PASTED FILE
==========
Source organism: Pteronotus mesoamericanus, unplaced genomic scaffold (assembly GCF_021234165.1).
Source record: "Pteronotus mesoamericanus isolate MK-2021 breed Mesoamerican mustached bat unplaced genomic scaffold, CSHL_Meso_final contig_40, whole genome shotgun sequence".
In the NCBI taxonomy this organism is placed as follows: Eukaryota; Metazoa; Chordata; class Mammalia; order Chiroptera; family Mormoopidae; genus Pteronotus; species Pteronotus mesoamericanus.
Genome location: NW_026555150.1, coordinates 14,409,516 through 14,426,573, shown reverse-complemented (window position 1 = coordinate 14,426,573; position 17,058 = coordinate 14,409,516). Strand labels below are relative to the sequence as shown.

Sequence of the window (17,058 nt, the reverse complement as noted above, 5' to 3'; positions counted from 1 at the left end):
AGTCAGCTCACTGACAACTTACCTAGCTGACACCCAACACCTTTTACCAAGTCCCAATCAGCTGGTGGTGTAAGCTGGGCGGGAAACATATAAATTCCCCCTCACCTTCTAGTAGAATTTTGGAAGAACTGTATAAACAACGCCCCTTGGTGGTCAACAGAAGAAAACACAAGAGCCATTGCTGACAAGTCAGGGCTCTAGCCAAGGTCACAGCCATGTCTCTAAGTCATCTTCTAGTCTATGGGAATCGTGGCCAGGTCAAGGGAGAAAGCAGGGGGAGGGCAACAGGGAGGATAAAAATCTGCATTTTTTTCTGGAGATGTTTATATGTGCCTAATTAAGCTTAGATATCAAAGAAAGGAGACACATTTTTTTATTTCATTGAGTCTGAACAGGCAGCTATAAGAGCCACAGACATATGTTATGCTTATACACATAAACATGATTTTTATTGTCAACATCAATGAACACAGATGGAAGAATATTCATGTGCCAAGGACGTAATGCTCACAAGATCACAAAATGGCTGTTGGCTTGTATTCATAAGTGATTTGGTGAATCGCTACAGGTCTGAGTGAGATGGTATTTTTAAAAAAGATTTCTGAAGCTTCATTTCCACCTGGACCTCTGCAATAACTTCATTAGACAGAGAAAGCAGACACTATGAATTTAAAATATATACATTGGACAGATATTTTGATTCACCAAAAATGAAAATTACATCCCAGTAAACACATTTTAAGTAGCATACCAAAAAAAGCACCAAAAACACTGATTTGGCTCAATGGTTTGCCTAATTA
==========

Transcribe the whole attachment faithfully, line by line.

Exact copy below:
Source organism: Pteronotus mesoamericanus, unplaced genomic scaffold (assembly GCF_021234165.1).
Source record: "Pteronotus mesoamericanus isolate MK-2021 breed Mesoamerican mustached bat unplaced genomic scaffold, CSHL_Meso_final contig_40, whole genome shotgun sequence".
In the NCBI taxonomy this organism is placed as follows: Eukaryota; Metazoa; Chordata; class Mammalia; order Chiroptera; family Mormoopidae; genus Pteronotus; species Pteronotus mesoamericanus.
Genome location: NW_026555150.1, coordinates 14,409,516 through 14,426,573, shown reverse-complemented (window position 1 = coordinate 14,426,573; position 17,058 = coordinate 14,409,516). Strand labels below are relative to the sequence as shown.

Sequence of the window (17,058 nt, the reverse complement as noted above, 5' to 3'; positions counted from 1 at the left end):
AGTCAGCTCACTGACAACTTACCTAGCTGACACCCAACACCTTTTACCAAGTCCCAATCAGCTGGTGGTGTAAGCTGGGCGGGAAACATATAAATTCCCCCTCACCTTCTAGTAGAATTTTGGAAGAACTGTATAAACAACGCCCCTTGGTGGTCAACAGAAGAAAACACAAGAGCCATTGCTGACAAGTCAGGGCTCTAGCCAAGGTCACAGCCATGTCTCTAAGTCATCTTCTAGTCTATGGGAATCGTGGCCAGGTCAAGGGAGAAAGCAGGGGGAGGGCAACAGGGAGGATAAAAATCTGCATTTTTTTCTGGAGATGTTTATATGTGCCTAATTAAGCTTAGATATCAAAGAAAGGAGACACATTTTTTTATTTCATTGAGTCTGAACAGGCAGCTATAAGAGCCACAGACATATGTTATGCTTATACACATAAACATGATTTTTATTGTCAACATCAATGAACACAGATGGAAGAATATTCATGTGCCAAGGACGTAATGCTCACAAGATCACAAAATGGCTGTTGGCTTGTATTCATAAGTGATTTGGTGAATCGCTACAGGTCTGAGTGAGATGGTATTTTTAAAAAAGATTTCTGAAGCTTCATTTCCACCTGGACCTCTGCAATAACTTCATTAGACAGAGAAAGCAGACACTATGAATTTAAAATATATACATTGGACAGATATTTTGATTCACCAAAAATGAAAATTACATCCCAGTAAACACATTTTAAGTAGCATACCAAAAAAAGCACCAAAAACACTGATTTGGCTCAATGGTTTGCCTAATTA